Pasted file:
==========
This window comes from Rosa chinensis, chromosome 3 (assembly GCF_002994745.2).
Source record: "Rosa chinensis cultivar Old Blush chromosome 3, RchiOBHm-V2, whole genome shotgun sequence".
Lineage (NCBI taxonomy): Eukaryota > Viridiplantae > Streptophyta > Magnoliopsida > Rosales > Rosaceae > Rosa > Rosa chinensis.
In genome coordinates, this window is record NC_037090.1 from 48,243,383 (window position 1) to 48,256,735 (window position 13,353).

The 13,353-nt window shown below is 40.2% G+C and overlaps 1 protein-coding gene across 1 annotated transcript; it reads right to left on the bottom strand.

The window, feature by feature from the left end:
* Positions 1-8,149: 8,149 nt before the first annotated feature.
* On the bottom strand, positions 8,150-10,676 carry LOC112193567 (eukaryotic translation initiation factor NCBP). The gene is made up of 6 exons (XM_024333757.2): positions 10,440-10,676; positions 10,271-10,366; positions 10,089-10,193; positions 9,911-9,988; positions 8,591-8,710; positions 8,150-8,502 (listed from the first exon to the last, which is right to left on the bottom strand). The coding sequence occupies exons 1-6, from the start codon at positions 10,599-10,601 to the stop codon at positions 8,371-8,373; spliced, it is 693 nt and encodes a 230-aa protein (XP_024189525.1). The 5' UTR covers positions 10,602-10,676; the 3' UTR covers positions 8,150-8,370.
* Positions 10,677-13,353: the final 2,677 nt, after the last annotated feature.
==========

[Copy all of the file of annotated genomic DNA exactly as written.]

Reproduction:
This window comes from Rosa chinensis, chromosome 3 (assembly GCF_002994745.2).
Source record: "Rosa chinensis cultivar Old Blush chromosome 3, RchiOBHm-V2, whole genome shotgun sequence".
Lineage (NCBI taxonomy): Eukaryota > Viridiplantae > Streptophyta > Magnoliopsida > Rosales > Rosaceae > Rosa > Rosa chinensis.
In genome coordinates, this window is record NC_037090.1 from 48,243,383 (window position 1) to 48,256,735 (window position 13,353).

The 13,353-nt window shown below is 40.2% G+C and overlaps 1 protein-coding gene across 1 annotated transcript; it reads right to left on the bottom strand.

The window, feature by feature from the left end:
* Positions 1-8,149: 8,149 nt before the first annotated feature.
* On the bottom strand, positions 8,150-10,676 carry LOC112193567 (eukaryotic translation initiation factor NCBP). The gene is made up of 6 exons (XM_024333757.2): positions 10,440-10,676; positions 10,271-10,366; positions 10,089-10,193; positions 9,911-9,988; positions 8,591-8,710; positions 8,150-8,502 (listed from the first exon to the last, which is right to left on the bottom strand). The coding sequence occupies exons 1-6, from the start codon at positions 10,599-10,601 to the stop codon at positions 8,371-8,373; spliced, it is 693 nt and encodes a 230-aa protein (XP_024189525.1). The 5' UTR covers positions 10,602-10,676; the 3' UTR covers positions 8,150-8,370.
* Positions 10,677-13,353: the final 2,677 nt, after the last annotated feature.